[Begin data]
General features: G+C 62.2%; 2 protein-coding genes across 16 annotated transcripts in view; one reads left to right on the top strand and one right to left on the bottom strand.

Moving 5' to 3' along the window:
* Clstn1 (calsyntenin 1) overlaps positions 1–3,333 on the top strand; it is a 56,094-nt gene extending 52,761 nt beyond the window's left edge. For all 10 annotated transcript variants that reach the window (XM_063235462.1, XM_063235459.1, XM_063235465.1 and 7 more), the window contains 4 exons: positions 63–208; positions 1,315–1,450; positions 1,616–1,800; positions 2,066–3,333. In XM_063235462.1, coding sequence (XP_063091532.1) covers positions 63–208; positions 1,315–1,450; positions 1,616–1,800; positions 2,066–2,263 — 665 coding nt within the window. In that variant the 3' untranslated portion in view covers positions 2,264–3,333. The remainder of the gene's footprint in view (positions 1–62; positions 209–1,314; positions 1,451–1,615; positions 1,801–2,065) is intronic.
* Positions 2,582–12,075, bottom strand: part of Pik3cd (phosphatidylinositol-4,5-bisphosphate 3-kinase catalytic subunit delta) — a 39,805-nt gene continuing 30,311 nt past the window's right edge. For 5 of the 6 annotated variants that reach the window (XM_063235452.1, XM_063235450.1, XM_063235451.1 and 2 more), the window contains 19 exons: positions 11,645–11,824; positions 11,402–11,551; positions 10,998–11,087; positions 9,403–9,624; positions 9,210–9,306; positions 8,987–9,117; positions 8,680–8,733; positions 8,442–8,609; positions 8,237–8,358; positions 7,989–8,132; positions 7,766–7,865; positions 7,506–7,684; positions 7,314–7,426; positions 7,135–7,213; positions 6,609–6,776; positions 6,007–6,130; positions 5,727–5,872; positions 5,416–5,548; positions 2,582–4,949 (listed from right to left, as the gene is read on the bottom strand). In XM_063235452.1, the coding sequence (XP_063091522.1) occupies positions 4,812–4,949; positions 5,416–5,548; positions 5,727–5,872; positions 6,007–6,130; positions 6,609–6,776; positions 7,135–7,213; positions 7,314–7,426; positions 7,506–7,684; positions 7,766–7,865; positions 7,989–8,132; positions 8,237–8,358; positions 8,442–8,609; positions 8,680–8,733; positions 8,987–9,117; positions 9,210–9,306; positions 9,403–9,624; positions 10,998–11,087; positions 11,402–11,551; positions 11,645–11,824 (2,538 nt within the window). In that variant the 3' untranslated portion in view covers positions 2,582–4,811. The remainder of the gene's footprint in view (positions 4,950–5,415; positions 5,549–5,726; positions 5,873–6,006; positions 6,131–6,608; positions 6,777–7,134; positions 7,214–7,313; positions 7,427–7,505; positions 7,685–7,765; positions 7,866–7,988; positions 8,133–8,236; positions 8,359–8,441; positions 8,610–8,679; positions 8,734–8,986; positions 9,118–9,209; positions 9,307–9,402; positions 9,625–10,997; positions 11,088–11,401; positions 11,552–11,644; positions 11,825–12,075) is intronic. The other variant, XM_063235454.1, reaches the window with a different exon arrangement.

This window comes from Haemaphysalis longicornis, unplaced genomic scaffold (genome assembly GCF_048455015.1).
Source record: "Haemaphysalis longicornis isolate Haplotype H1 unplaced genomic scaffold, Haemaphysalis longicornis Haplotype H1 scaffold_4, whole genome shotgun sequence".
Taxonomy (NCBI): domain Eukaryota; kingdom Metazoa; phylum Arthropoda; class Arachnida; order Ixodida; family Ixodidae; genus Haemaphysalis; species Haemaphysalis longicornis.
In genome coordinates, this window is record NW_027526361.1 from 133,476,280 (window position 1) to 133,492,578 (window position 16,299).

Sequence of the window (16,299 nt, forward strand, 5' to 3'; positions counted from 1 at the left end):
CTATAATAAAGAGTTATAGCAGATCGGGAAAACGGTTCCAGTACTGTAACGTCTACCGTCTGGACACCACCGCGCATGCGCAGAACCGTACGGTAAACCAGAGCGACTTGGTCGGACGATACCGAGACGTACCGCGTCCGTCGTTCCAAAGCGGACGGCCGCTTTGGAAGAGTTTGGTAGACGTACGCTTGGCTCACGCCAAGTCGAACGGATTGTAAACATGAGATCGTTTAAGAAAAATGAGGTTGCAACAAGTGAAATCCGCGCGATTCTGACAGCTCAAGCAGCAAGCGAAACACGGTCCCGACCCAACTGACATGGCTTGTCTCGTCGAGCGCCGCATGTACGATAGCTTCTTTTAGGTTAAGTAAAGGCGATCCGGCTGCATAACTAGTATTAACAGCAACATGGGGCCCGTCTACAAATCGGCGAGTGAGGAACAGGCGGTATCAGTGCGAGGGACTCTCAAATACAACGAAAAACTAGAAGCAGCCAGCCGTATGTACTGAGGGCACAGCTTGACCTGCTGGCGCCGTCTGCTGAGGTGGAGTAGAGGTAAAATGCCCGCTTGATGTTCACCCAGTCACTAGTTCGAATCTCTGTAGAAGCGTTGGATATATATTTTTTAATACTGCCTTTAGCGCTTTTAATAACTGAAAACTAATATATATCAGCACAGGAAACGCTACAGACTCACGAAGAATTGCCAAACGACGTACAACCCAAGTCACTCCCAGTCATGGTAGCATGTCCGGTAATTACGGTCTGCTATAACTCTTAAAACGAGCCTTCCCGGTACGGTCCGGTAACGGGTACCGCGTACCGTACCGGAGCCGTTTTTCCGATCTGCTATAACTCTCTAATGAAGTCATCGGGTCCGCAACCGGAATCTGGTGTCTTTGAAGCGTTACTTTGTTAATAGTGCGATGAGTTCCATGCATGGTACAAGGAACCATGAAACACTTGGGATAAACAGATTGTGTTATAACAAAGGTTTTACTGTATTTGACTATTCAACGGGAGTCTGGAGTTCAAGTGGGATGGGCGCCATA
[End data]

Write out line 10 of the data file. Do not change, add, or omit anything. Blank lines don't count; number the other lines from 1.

CTATAATAAAGAGTTATAGCAGATCGGGAAAACGGTTCCAGTACTGTAACGTCTACCGTCTGGACACCACCGCGCATGCGCAGAACCGTACGGTAAACCAGAGCGACTTGGTCGGACGATACCGAGACGTACCGCGTCCGTCGTTCCAAAGCGGACGGCCGCTTTGGAAGAGTTTGGTAGACGTACGCTTGGCTCACGCCAAGTCGAACGGATTGTAAACATGAGATCGTTTAAGAAAAATGAGGTTGCAACAAGTGAAATCCGCGCGATTCTGACAGCTCAAGCAGCAAGCGAAACACGGTCCCGACCCAACTGACATGGCTTGTCTCGTCGAGCGCCGCATGTACGATAGCTTCTTTTAGGTTAAGTAAAGGCGATCCGGCTGCATAACTAGTATTAACAGCAACATGGGGCCCGTCTACAAATCGGCGAGTGAGGAACAGGCGGTATCAGTGCGAGGGACTCTCAAATACAACGAAAAACTAGAAGCAGCCAGCCGTATGTACTGAGGGCACAGCTTGACCTGCTGGCGCCGTCTGCTGAGGTGGAGTAGAGGTAAAATGCCCGCTTGATGTTCACCCAGTCACTAGTTCGAATCTCTGTAGAAGCGTTGGATATATATTTTTTAATACTGCCTTTAGCGCTTTTAATAACTGAAAACTAATATATATCAGCACAGGAAACGCTACAGACTCACGAAGAATTGCCAAACGACGTACAACCCAAGTCACTCCCAGTCATGGTAGCATGTCCGGTAATTACGGTCTGCTATAACTCTTAAAACGAGCCTTCCCGGTACGGTCCGGTAACGGGTACCGCGTACCGTACCGGAGCCGTTTTTCCGATCTGCTATAACTCTCTAATGAAGTCATCGGGTCCGCAACCGGAATCTGGTGTCTTTGAAGCGTTACTTTGTTAATAGTGCGATGAGTTCCATGCATGGTACAAGGAACCATGAAACACTTGGGATAAACAGATTGTGTTATAACAAAGGTTTTACTGTATTTGACTATTCAACGGGAGTCTGGAGTTCAAGTGGGATGGGCGCCATA